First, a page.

Apostle Suleiman as the tipping point.

Religion is the opium of the people ~ Karl Marx

apostle-johnson

One of the greatest sayings in the history of mankind. Karl Marx could not have put it better. Some say he was so ahead of his time that even in this age he would have still been among the greatest philosophers. 

I am not a Marxist and even though I love written works I only tried reading one of his books “The Poverty of Philosophy”. It was more or less a critique of another philosopher and half way through I dropped it because I was distracted by what I ‘ve totally forgotten now. I think I need to read more of his works.

Growing up as a student of College of the Immaculate Conception (CIC) Enugu, I learnt a lot about religion. Prior to then, I used to see the robed men as angels or even saints if you like who could not be faulted. 

Now a man in his forties, I have learnt even more about religion, especially as its perception in my country by both leaders and followers. The common denominator is that majority of us see religion as a means to an end. That explains why young men and women who seek financial and marital breakthroughs respectively flock the modern churches that have sprung up in every nook and cranny.

A majority of the modern pastors themselves are smart businessmen, latching on the ignorance and desperation of the youth to preach prosperity in the usual pattern of “give more and get more”. The trick here is simple: When you tell the gullible to give 1000 and receive 1ook there is every likelihood that they will ‘drop’. But when 1000 gullible followers give 1000, the church coffers has swollen by 1m. This is where I categorise Apostle Suleiman and so many like him.

The Apostle was recently in the eye of the storm for callous statements he made calling on his followers to kill any “Fulani herdsman” they see around them. Granted he made the statement after narrating how he got information about a plot by Fulani herdsmen to attack him, but this is definitely not the kind of message that should emanate from religious leaders whether Christian or Muslim. I am all for self-defence don’t get me wrong, however, I also know that majority Fulani herdsmen we see are peaceful citizens going about their daily hustle. It is, therefore, condemnable that a so-called man of God who should be urging restraint will be inciting his followers to murder others.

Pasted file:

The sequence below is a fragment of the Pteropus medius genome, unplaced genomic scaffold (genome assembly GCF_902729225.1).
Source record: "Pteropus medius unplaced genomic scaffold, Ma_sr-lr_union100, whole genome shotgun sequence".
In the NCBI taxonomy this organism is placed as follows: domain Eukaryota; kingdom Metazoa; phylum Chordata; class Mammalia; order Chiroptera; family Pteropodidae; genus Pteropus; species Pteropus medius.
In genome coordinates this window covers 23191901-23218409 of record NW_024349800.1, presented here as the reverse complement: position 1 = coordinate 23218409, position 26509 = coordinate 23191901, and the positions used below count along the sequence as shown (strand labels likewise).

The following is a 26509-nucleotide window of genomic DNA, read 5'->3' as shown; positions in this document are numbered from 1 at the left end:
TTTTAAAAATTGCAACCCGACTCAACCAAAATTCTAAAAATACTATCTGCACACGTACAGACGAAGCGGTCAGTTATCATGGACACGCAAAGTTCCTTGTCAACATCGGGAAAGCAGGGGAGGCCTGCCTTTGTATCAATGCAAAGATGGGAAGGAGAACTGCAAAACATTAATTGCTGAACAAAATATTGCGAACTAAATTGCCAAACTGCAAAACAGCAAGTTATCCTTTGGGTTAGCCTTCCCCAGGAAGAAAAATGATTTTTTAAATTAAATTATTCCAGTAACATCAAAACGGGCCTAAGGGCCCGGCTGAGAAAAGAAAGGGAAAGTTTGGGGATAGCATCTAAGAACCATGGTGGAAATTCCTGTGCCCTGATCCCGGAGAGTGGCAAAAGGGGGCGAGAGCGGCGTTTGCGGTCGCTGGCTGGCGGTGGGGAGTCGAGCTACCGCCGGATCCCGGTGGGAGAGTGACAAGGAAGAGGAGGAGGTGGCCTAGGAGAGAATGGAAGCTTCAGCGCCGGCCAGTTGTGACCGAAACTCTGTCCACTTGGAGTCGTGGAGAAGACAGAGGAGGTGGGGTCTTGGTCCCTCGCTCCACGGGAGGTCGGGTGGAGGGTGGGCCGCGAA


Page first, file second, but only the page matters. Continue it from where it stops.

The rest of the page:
Having said that, it will be right to look at what led to his vituperation. I know the herdsmen problem has been with us for as long as anyone can remember but we appear to have it magnified under this administration. Two things suffice here; One, Buhari is a Muslim and allegedly a leader of Miyeti Allah Cattle Breeders Association. He reputed to be a champion of their interests and once travelled all the way from Daura to Ibadan to parley with the then Governor Lam Adesina over some fracas involving Fulani herdsmen. Two, the opposition is spearheaded by Christians who even though are aware this has been a perennial problem has not failed to whip up sentiments and media hysteria whenever there is an incident involving Fulani herdsmen. This combination of factors has made it even more difficult to diligently pursue any lasting solution to this thorn in our flesh.   

Just like many Nigerians, I believe that this government has not been vocal on the problem of rampaging Fulani herdsmen. This has led to anger and frustration in many quarters, it is perhaps this frustration that has pushed Apostle Suleiman to make unguarded comments. It may also be the reason behind the widespread support he received especially from Christians who are often the targets of the murderous herdsmen down South. A sad but unfortunate reality.  

The smart Apostle has since retracted his statement and has parleyed with the DSS. Stories had it that the timely intervention of CAN calmed frayed nerves and he was let off with a caution.

I appreciate and applaud the maturity of all sides but the problem remains unsolved. So while we urge leaders to be guided in their utterances, we must urge govt to hasten its proposed grazing reserves. Controversial as it seems many state governors appear to agree it is a panacea to this age long problem. Bayelsa for instance recently donated 1,200 hectares of land to cattle rearers, for grazing, ranching and slaughtering of their cattle in the state. This is a laudable development worthy of emulation and I will suggest the govt should make laws that forbid grazing outside such designated areas.
The DSS must as a matter of urgency step up its intelligence gathering to ensure planned attacks are busted and nipped in the bud, because going by the narrative in the Southern part of the country any other attack by herdsmen may likely precipitate a crisis of unimaginable magnitude.

A stitch in time….


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